Suspending the implementation of the contract in the event of pregnancy

If an employee gets pregnant during the trial period under a permanent employment contract, the trial period is suspended from the day the employee submits a medical certificate to her employer confirming her pregnancy. The remaining part of the trial period starts again at the end of the period of protection against dismissal. Pregnant employees are protected against dismissal from the first day of the medically certified pregnancy to the twelfth week after giving birth.

The suspension of the trial period in case of pregnancy only affects employees with a permanent employment contract (CDI).

End of the working relationship

Unilateral termination of the employment contract

Both the employee and the employer can terminate the employment contract.

If the employee terminates the contract, it will be a resignation. There are two types of resignations:

If the employer terminates the employment contract, this is a dismissal, which may be:

Workers who are dismissed for serious misconduct in principle are not entitled to unemployment benefits. However, workers who are dismissed for serious misconduct may apply for unemployment benefits as part of proceedings for unfair dismissal.

Termination of the employment contract by mutual consent

Both the employee and the employer can terminate the employment contract by mutual consent.

The termination of an employment contract by mutual consent does not entitle the employee to unemployment benefits.

Automatic termination of the employment contract

In some cases, the employment contract binding the employee and employer ends automatically without any action on their part.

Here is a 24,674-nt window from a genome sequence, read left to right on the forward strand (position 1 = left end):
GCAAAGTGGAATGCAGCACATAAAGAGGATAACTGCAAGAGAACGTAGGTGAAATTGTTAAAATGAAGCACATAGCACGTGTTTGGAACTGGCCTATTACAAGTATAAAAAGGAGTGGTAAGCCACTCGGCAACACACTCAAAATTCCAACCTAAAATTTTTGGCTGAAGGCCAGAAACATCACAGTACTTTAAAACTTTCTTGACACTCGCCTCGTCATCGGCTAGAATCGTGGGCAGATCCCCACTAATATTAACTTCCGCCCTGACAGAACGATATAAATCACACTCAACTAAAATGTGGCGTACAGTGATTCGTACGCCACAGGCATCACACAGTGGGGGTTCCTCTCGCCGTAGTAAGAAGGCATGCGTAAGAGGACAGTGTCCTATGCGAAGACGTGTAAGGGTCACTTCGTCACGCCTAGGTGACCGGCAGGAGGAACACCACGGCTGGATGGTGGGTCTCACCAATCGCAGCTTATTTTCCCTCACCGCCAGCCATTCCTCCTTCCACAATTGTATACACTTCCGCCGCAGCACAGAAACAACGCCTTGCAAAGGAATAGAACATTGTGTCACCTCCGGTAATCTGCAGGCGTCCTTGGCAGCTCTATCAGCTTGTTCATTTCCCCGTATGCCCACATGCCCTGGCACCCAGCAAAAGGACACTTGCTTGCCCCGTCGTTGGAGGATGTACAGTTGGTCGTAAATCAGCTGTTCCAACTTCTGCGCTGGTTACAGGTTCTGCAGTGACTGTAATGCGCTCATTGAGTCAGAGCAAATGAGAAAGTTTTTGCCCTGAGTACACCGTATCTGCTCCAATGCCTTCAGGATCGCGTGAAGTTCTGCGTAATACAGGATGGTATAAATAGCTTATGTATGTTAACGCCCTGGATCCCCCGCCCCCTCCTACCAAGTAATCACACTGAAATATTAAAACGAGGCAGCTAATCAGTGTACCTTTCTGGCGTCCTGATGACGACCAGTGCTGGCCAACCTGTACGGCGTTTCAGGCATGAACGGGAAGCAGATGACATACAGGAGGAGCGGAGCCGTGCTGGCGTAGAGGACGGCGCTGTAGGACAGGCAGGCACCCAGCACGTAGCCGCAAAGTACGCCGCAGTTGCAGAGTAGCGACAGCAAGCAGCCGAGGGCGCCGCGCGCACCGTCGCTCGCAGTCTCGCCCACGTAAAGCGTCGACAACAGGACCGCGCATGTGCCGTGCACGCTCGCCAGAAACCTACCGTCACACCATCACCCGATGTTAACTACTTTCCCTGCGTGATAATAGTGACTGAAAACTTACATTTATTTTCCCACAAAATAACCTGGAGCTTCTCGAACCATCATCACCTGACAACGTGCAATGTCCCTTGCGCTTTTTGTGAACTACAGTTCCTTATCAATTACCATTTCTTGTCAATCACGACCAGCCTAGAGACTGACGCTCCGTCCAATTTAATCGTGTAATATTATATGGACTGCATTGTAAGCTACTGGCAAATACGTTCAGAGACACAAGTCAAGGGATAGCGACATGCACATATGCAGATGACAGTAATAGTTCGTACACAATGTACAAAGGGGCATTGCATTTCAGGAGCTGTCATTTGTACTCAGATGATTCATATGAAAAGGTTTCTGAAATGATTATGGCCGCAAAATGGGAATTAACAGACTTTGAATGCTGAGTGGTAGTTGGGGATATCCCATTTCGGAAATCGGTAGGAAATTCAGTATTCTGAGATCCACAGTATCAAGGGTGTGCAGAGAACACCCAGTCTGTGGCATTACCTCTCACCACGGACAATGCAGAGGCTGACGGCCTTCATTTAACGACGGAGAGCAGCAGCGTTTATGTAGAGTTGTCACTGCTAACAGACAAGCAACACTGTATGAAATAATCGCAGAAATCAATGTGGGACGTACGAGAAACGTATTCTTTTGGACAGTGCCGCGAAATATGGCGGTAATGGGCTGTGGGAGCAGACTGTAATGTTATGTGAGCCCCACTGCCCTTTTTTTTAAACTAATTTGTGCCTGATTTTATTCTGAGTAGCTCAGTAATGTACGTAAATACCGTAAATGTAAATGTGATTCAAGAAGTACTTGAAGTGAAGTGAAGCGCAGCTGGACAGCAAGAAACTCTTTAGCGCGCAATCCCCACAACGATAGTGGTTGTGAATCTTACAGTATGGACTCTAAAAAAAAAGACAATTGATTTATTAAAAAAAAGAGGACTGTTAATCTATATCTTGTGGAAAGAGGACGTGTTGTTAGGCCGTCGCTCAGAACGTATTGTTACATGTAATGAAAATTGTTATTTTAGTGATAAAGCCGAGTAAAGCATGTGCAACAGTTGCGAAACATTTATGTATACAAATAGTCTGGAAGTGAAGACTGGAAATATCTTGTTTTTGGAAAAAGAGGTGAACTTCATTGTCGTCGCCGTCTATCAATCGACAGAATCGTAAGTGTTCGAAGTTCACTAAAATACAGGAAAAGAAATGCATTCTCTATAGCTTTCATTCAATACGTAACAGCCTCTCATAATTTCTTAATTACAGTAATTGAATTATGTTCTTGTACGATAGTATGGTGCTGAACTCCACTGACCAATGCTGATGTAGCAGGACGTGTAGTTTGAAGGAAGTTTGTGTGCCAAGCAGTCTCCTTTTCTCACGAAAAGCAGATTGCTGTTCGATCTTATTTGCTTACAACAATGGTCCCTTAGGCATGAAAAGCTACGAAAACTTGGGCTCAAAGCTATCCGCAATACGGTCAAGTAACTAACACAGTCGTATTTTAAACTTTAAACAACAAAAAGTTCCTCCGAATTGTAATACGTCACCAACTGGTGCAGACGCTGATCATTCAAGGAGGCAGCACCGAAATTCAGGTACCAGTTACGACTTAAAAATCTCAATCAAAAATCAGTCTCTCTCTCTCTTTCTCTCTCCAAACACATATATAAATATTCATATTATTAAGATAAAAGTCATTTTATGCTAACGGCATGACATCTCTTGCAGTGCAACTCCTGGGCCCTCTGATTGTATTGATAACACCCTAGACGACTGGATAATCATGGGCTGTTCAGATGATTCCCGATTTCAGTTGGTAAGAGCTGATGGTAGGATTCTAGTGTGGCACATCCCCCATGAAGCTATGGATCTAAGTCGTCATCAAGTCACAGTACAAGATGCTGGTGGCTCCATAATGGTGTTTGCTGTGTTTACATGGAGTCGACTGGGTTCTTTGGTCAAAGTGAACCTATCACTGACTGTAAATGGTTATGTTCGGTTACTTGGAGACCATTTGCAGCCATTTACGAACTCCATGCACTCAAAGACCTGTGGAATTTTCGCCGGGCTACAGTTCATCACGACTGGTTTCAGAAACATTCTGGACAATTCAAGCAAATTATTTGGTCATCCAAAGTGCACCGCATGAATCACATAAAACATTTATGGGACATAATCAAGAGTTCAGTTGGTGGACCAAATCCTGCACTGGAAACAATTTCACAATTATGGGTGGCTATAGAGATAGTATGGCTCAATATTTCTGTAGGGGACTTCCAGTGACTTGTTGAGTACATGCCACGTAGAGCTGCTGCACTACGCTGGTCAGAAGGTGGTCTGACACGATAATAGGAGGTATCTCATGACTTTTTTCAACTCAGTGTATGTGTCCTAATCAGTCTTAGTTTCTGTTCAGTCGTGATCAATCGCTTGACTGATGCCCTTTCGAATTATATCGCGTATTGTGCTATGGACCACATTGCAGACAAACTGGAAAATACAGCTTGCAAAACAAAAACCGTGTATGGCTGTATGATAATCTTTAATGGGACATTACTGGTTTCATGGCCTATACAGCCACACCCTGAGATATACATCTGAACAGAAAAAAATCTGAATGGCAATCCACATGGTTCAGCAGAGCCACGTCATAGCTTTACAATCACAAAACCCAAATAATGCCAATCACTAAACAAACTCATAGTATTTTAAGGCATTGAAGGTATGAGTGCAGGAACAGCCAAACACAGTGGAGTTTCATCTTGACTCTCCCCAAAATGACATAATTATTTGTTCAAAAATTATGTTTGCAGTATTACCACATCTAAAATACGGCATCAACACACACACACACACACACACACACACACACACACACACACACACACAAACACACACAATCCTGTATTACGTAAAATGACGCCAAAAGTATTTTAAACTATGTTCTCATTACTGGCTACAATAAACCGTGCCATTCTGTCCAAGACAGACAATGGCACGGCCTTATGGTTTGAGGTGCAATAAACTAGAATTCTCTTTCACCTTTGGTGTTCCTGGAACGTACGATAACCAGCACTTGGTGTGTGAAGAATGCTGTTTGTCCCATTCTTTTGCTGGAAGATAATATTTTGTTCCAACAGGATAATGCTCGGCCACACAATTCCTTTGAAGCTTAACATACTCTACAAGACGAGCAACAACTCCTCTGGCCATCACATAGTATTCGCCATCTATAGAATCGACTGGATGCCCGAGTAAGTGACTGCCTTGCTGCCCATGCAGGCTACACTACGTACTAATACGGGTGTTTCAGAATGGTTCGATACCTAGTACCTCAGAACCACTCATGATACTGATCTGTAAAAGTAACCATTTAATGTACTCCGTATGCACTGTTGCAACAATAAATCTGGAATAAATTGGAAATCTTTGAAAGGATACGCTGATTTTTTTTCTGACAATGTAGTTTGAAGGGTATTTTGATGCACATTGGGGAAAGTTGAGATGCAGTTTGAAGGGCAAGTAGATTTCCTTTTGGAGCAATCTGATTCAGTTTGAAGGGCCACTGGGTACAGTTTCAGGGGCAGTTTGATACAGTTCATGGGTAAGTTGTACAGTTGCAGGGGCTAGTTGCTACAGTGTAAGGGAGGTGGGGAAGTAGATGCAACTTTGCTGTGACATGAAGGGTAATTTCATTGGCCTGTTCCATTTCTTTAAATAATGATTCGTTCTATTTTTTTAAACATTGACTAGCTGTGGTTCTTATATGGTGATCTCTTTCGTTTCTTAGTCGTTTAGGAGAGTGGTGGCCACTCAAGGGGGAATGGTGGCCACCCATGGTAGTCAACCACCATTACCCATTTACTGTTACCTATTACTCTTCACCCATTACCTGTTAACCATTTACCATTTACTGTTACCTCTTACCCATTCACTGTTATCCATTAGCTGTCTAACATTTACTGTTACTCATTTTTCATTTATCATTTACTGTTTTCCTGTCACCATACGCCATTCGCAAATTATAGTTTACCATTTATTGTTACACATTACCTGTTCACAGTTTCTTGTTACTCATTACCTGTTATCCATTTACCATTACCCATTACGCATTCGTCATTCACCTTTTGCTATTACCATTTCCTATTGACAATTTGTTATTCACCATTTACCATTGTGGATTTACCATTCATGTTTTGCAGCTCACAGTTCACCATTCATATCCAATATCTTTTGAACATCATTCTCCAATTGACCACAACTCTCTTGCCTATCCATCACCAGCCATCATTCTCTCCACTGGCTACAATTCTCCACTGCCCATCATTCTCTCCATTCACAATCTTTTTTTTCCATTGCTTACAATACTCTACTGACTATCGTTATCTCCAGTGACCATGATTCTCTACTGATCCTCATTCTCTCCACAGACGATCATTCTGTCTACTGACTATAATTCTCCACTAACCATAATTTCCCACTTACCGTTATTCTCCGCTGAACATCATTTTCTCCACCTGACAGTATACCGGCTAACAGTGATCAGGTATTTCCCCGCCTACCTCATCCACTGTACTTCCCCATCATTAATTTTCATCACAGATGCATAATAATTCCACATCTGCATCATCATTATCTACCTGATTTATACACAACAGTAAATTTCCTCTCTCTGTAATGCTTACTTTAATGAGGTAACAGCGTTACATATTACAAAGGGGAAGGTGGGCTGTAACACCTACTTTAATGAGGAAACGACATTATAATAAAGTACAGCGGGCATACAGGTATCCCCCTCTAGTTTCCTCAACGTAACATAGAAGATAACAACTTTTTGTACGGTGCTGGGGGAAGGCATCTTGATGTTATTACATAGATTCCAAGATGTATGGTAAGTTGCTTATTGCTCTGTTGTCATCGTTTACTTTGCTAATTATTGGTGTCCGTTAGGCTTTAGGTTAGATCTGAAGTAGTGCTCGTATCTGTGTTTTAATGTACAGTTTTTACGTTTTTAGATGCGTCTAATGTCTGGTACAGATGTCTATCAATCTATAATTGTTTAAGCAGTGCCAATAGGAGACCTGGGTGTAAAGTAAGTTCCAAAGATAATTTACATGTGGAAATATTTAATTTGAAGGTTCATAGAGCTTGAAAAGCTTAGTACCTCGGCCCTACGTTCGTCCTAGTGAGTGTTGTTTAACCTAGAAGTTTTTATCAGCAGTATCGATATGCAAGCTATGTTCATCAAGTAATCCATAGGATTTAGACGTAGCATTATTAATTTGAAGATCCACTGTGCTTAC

The contract is terminated automatically when:

  • the employee is declared unfit for work during the medical examination at the time of hiring;
  • the employee is redeployed elsewhere in the labour market;
  • the employee is eligible for a disability pension;
  • the employee's rights to sick pay have expired (after 52 weeks of illness over a period of 104 weeks);
  • the employee is eligible for an old-age pension;
  • the employee turns 65, provided the employee is entitled to an old-age pension;
  • the employee no longer qualifies as a disabled employee;
  • the employer is declared bankrupt;
  • the employer is physically unable to carry on business;
  • the employer dies;
  • the employee dies.

Online services and forms

Who to contact

Chamber of Employees

  • Chamber of Employees

    18, rue Auguste Lumière L-1950 Luxembourg Luxembourg
    B.P. 1263 L-1012 Luxembourg
    Email address:
    Closed ⋅ Opens at 8.00
    8.00 to 12.00, 13.00 to 17.00
    8.00 to 12.00, 13.00 to 17.00
    8.00 to 12.00, 13.00 to 17.00
    8.00 to 12.00, 13.00 to 17.00
    8.00 to 12.00, 13.00 to 17.00
    Mon.-Fri. from 8.30 to 12.00 and from 13.00 to 17.00

Inspectorate of Labour and Mines

2 of 5 bodies shown

Related procedures and links


Fixed-term employment contracts Requesting legal annual leave Pregnancy and maternity leave


Further information